Employment and Dismissal - Teachers
Teacher appealed denial of worker 's compensation claim for general anxiety disorder (GAD) against board of education. Teacher who suffered from GAD filed a claim alleging that her disorder was caused by her occupation. Held: For the board of education. Commission properly determined that teacher's disorder was not an occupational disease because the teacher failed to prove, as required by law, that her occupation either significantly contributed to or increased her risk of GAD. Hassell v. Onslow Co. Bd. of Educ, 661 S.E.2d 709 (N.C. 2008).
Teacher sued school board for defamation. Teacher received letter that recommended the teacher not be sent back to the school. Held: For the school board. Letter did not meet all the elements required to prove defamation because nothing in the letter would harm the esteem the teacher's colleagues held for him. Tatum v. Orleans Parish Sch. Bd., 982 So. 2d 923 (La. App. 4 Cir. 2008).
Teacher contested termination for misconduct by department of education. Teacher was investigated and found to have engaged in sexual harassment and insubordination. An arbitration hearing resulted in an order for teacher's termination and he appealed. Held: For the department of education. The penalty of dismissal was an appropriate response to the teacher's misconduct. Lackow v. Dept. of Educ. of City of N.Y., 859 N.Y.S.2d 52 (N. Y. App. Div. 1 Dept. 2008).
Teacher sued principal, district, and superintendent for racial discrimination under the Civil Rights Act. African- American teacher alleged that principal discriminated against him on the basis of race when principal reprimanded him, put him on a growth plan, and treated him more harshly than other non-African-American teachers. Held: For the principal, district, and superintendent. Teacher did not prove that the actions taken against him were the result of racial discrimination instead of legitimate reasons. Thus, the claim failed. Anderson v. Clovis Mun. Sch., 265 Fed. Appx. 699 (10th Cir. 2008).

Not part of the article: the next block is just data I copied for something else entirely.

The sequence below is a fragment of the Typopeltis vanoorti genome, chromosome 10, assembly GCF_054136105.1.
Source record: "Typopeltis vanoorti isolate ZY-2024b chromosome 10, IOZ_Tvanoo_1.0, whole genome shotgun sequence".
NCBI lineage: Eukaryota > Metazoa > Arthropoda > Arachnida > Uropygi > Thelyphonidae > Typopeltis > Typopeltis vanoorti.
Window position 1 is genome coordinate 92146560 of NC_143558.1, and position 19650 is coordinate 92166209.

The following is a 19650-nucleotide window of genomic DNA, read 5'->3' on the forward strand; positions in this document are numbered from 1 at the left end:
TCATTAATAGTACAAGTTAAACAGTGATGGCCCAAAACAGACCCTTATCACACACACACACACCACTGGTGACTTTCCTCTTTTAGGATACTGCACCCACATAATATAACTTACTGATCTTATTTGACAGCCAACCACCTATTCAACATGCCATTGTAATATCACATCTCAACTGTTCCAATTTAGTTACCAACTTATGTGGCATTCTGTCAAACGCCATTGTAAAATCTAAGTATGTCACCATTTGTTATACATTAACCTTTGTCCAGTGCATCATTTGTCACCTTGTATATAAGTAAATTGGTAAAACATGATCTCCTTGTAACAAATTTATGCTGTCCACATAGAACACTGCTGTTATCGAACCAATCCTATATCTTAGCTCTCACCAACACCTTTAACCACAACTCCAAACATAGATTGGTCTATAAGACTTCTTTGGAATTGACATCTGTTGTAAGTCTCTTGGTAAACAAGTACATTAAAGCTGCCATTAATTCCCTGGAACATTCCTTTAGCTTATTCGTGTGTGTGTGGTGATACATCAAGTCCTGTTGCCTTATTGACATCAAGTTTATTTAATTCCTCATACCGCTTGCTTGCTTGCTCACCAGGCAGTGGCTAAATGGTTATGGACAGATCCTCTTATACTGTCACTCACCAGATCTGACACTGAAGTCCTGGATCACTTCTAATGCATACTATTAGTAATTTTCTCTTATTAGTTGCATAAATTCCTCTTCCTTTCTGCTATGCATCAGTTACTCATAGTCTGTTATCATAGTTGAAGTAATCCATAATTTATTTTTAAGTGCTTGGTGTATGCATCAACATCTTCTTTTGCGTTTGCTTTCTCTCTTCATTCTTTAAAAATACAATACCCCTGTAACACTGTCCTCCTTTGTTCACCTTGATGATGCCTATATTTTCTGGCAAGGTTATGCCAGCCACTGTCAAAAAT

Teacher sued school district for age discrimination and violation of her right of free speech and free association. Sixty-year old teacher applied for several teaching positions over a period of years and was not interviewed for any of them. Held: For the district. Teacher did not prove hiring decisions were motivated by age discrimination, speech, or her relationship with her husband, who was a former teacher in the district. Wingate v. Gage Co. Sch. Dist., 528 F.3d 1074 (8th Cir. 2008).
Teacher sued school for improper suspension. Newly transferred teacher yelled at students, was hostile towards co-workers, and left students unattended in the classroom. As a result, teacher was suspended pending the results of a psychiatric evaluation. Held: For the school. School had a sufficient basis for suspending teacher. Thus, teacher's suspension did not violate any laws. Earley v. Marion, 540 F. Supp. 2d 680 (WD. Va. 2008).
Teacher brought suit against school for religious discrimination under the Civil Rights Act. Teacher complained about behavior, which she felt was inconsistent with Christianity, that occurred at school event. School failed to rehire teacher following her complaints about the event Held: For the school in part and for the teacher in part. School was not liable for failing to accommodate the teacher's beliefs because the school did not have proper notice; however, she might have a retaliation claim. Wilkerson v. New Media Tech. Charter Sch., 522 F3d 315 (3d Cir. 2008).
Teacher challenged a termination contending gender discrimination. Teacher had an affair with a coworker. Subsequently, teacher was convicted of driving under the influence and driving with an open container. School cited these reasons as the basis for her termination. Held: For the school. Because she was not able to show a discriminatory reason for her dismissal, the teacher's claim that she was treated differently because of her sex was defeated. …